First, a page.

Green Chemistry Adhesives Plywood

Green chemistry is dedicated to a series of ideas.  Pollutants should be minimized.  Whenever possible, toxicity should be avoided.  “Feedstocks” (precursor materials / chemicals) should be cheap and readily available.  The finished product should be comparable to current items on the market, so as to be commercially viable.  All of these principles are shown to be true in the area of adhesives.

Most adhesives used to prepare plywood and other wood composites contain a toxic chemical called formaldehyde to bind the wood particles together.  This is the same chemical used to embalm dead bodies.  Recently, researchers at Oregon State University made an astonishing breakthrough by developing a competitive adhesive made simply from soy flour.  Even better, their adhesive is environmentally friendly, stronger, and cheaper than conventional adhesives.  In 2006 alone, this new soy-based adhesive was used to replace close to 50 million pounds of the conventional adhesives based on formaldehyde.

This invention was inspired by the lowliest of creatures – the simple sea-bound mussel.  The researchers, inspired by the properties of the protein that the creatures used to attach themselves to rocks, designed environmentally friendly wood adhesives based around soy flour – an abundant and renewable resource.  While soy flour and mussels may not seem to have much in common, the scientists genetically modified some of the amino acids in the soy protein to mimic the behavior of the mussels’ adhesive protein.  With the addition of a curing agent to harden the resultant gooey mass, it was ready to be used in the commercial production of plywood.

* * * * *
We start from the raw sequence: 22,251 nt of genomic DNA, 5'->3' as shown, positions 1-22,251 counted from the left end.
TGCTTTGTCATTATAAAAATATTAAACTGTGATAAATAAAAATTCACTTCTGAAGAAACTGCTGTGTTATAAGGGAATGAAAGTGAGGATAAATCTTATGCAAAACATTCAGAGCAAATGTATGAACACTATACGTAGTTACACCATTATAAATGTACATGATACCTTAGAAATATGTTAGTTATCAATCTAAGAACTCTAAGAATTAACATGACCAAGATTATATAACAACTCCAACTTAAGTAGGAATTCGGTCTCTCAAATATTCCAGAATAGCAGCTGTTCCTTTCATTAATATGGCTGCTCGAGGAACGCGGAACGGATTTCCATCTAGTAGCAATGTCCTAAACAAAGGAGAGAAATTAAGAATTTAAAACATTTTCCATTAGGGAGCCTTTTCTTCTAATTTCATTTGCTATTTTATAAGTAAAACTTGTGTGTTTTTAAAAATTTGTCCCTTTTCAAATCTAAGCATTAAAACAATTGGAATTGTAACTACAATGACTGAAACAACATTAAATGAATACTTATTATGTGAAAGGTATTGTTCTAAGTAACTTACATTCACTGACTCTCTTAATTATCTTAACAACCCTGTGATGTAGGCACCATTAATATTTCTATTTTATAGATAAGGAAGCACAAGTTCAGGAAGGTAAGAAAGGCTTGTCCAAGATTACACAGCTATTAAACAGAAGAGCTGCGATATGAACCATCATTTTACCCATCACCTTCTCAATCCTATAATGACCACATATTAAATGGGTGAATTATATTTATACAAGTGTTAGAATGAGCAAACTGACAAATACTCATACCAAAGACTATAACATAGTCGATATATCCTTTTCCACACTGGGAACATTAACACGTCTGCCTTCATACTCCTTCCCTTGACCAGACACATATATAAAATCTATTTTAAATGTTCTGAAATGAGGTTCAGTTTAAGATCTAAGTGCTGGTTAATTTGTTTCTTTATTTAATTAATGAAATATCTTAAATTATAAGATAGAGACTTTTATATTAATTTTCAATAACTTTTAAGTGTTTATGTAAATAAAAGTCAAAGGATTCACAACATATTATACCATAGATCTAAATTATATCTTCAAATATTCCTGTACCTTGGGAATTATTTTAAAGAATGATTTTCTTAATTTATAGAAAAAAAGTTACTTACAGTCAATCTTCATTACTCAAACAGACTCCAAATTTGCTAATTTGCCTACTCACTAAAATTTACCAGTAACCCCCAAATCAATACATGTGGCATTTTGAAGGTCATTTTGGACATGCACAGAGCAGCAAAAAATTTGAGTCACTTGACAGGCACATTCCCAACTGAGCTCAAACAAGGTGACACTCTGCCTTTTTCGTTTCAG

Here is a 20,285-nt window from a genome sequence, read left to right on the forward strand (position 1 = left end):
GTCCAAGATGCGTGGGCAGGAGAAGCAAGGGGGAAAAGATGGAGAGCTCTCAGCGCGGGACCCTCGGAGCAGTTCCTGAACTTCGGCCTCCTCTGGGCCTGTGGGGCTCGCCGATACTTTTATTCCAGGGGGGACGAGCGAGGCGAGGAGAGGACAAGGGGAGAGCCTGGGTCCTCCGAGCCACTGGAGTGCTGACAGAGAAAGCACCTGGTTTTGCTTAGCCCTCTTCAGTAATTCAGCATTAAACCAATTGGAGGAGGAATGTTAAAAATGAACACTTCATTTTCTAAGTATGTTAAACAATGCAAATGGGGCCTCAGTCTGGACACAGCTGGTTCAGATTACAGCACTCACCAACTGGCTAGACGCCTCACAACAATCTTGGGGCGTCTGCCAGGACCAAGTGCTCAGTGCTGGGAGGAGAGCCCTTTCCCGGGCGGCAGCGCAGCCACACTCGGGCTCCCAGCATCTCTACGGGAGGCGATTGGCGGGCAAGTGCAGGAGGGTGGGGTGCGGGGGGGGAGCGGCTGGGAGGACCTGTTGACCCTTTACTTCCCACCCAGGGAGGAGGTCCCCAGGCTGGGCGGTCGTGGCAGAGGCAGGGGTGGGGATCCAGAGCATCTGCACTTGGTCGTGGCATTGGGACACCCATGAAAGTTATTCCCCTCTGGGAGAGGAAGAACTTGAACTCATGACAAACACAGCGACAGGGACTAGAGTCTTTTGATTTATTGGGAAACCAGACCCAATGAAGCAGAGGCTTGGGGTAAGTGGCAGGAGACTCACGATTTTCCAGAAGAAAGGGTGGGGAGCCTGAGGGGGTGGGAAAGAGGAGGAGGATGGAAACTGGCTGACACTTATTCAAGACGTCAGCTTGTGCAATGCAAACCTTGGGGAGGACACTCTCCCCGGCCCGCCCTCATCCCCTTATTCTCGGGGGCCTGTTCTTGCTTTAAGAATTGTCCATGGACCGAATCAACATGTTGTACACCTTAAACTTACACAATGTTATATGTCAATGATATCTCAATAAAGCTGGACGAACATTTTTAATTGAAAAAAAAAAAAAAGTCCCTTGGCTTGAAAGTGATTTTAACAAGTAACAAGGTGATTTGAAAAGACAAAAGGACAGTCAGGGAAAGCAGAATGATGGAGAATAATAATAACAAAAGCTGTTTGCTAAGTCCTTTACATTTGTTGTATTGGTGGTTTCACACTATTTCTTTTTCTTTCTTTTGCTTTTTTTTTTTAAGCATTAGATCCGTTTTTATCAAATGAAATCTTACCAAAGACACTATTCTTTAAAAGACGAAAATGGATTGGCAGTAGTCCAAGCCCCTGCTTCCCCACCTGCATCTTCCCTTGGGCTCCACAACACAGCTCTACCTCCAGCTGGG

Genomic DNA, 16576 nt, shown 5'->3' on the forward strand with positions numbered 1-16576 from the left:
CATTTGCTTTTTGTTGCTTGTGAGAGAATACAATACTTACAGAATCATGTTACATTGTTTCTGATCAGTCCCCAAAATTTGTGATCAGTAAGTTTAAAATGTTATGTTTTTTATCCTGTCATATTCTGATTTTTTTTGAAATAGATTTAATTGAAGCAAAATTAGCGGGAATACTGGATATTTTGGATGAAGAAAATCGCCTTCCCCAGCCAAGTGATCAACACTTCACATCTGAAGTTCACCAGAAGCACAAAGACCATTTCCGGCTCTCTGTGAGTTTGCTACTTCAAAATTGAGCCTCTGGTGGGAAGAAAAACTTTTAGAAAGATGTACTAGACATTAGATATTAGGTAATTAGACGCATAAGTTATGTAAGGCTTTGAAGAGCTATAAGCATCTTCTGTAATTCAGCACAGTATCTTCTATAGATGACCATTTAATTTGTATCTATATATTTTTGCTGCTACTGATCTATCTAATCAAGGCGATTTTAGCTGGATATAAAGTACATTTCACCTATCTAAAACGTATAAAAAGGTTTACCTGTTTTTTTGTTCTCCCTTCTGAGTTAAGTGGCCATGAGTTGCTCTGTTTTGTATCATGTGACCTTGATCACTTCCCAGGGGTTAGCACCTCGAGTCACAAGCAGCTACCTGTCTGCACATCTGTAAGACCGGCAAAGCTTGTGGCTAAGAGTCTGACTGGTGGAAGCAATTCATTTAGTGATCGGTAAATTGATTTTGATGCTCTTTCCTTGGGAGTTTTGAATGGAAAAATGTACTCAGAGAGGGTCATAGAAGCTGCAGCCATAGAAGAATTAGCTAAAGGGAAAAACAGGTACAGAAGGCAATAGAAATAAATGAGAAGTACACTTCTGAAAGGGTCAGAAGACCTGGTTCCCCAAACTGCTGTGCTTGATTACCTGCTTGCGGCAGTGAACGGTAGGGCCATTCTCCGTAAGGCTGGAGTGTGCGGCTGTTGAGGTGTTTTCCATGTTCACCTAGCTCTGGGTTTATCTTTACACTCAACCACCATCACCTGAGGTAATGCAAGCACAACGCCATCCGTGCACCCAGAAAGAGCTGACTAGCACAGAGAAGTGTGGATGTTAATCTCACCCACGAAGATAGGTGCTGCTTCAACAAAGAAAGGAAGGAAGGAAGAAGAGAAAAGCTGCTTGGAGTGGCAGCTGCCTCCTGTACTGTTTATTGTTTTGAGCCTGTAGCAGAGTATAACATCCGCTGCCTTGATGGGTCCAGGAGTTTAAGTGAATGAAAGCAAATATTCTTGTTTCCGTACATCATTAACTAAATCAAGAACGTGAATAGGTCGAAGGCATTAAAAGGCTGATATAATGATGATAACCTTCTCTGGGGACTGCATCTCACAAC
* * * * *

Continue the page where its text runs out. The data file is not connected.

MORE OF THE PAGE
These soy-based adhesives do not contain formaldehyde, or even use formaldehyde as a raw material. They are environmentally friendly, they are competitive with the formaldehyde process in terms of cost, and even better, they are superior to the formaldehyde-treated plywood in terms of both water resistance and strength.  Numerous plywood plants are now switching over to this new process, which replaces hazardous air pollutants (HAPs) from each manafacturing plant by close to 90 percent. 

With this technology in hand, craftsmen who make furniture, kitchen cabinetry, and other wood objects gain access to a high-performance, nontoxic, formaldehyde-free alternative.  Indoor air quality improves significantly.  Not only does this technology greatly enhance the global competitiveness of U.S. wood, but it creates new markets for soy flour, which is currently in over-supply.  Once again, “Green Chemistry” proves to be both economical and beneficial to all parties involved.